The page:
During the spread of the severe acute respiratory syndrome coronavirus-2, some reports of data still emerging and in need of full analysis indicate that certain groups of patients are at risk of COVID-19. This includes patients with hypertension, heart disease, diabetes mellitus, and clearly the elderly. Many of those patients are treated with renin-angiotensin system blockers. Because the ACE2 (angiotensin-converting enzyme 2) protein is the receptor that facilitates coronavirus entry into cells, the notion has been popularized that treatment with renin-angiotensin system blockers might increase the risk of developing a severe and fatal severe acute respiratory syndrome coronavirus-2 infection. The present article discusses this concept. ACE2 in its full-length form is a membrane-bound enzyme, whereas its shorter (soluble) form circulates in blood at very low levels. As a mono-carboxypeptidase, ACE2 contributes to the degradation of several substrates including angiotensins I and II. ACE (angiotensin-converting enzyme) inhibitors do not inhibit ACE2 because ACE and ACE2 are different enzymes. Although angiotensin II type 1 receptor blockers have been shown to upregulate ACE2 in experimental animals, the evidence is not always consistent and differs among the diverse angiotensin II type 1 receptor blockers and differing organs. Moreover, there are no data to support the notion that ACE inhibitor or angiotensin II type 1 receptor blocker administration facilitates coronavirus entry by increasing ACE2 expression in either animals or humans. Indeed, animal data support elevated ACE2 expression as conferring potential protective pulmonary and cardiovascular effects. In summary, based on the currently available evidence, treatment with renin-angiotensin system blockers should not be discontinued because of concerns with coronavirus infection.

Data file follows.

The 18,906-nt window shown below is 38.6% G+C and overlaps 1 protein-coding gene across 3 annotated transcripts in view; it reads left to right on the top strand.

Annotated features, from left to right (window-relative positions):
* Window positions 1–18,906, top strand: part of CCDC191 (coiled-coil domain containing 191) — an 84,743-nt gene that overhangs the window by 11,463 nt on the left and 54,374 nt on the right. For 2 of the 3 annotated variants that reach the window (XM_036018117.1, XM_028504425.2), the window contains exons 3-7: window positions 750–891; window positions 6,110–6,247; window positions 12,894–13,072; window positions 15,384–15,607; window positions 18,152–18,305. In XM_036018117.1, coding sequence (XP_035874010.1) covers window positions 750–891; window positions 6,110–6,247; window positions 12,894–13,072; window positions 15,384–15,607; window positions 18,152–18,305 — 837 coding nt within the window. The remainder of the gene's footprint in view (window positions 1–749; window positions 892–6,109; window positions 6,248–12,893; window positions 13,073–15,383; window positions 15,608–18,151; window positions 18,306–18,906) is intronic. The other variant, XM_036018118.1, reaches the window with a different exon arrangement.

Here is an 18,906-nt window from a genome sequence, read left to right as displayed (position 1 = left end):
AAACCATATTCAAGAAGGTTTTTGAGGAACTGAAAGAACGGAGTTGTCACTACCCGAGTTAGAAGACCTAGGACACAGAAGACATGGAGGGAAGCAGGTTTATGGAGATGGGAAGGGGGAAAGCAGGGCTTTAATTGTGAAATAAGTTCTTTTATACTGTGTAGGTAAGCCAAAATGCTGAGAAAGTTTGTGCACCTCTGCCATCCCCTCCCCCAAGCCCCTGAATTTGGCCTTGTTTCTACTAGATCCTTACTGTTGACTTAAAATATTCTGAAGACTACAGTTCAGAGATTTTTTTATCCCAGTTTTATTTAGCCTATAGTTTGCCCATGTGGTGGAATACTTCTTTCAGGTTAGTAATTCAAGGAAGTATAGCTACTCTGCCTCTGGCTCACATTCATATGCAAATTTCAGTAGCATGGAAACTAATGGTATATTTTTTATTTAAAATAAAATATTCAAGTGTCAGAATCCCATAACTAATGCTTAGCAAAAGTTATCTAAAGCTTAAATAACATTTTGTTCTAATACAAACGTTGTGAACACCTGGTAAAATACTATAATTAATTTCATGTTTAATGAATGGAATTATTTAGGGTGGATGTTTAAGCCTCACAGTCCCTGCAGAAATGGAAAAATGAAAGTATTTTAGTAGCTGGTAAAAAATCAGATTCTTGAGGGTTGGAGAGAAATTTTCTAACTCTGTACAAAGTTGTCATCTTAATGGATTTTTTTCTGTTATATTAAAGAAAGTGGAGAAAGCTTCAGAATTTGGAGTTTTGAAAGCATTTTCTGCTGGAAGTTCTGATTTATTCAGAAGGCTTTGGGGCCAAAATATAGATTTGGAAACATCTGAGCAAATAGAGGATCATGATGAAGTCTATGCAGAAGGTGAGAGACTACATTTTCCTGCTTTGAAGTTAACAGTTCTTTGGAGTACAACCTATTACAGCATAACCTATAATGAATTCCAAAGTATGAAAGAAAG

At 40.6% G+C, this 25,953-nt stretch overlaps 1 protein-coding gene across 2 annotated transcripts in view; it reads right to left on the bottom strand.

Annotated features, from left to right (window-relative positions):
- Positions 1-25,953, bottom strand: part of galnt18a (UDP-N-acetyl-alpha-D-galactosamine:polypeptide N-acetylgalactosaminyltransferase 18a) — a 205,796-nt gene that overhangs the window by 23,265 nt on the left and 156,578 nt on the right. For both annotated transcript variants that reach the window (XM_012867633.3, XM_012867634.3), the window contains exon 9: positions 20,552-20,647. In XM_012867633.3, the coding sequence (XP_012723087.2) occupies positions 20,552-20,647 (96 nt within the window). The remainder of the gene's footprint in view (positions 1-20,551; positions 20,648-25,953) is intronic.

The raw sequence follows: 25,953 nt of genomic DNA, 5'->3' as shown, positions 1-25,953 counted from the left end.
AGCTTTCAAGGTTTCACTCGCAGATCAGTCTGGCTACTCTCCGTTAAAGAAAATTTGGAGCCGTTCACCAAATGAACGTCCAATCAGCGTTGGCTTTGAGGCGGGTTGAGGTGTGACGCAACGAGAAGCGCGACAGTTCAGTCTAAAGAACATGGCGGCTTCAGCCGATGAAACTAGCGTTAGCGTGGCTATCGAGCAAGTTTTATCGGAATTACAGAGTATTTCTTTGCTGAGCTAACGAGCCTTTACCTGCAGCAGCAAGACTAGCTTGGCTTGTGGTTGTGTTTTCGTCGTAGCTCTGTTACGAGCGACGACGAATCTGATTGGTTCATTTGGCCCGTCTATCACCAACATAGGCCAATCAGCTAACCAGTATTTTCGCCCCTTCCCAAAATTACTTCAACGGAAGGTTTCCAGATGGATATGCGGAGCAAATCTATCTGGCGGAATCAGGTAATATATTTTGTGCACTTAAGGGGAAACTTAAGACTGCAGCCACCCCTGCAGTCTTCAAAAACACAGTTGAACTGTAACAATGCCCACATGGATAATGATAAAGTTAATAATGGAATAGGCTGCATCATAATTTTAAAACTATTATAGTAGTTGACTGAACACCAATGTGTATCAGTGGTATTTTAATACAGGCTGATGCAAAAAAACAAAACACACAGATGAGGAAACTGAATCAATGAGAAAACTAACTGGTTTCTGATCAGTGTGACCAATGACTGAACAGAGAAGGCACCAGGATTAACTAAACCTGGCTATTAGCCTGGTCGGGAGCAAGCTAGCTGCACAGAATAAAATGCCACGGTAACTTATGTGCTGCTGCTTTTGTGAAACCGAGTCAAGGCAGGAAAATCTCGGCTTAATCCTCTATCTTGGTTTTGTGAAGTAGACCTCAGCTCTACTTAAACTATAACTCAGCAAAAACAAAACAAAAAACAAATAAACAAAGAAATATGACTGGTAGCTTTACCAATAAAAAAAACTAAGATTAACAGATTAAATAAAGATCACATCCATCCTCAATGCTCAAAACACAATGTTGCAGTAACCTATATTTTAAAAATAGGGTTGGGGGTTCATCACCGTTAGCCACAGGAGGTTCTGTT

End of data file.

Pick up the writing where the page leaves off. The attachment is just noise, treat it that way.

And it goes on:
- ACE inhibitor
- angiotensin receptor blocker
- severe acute respiratory syndrome
ASJC Scopus subject areas
- Internal Medicine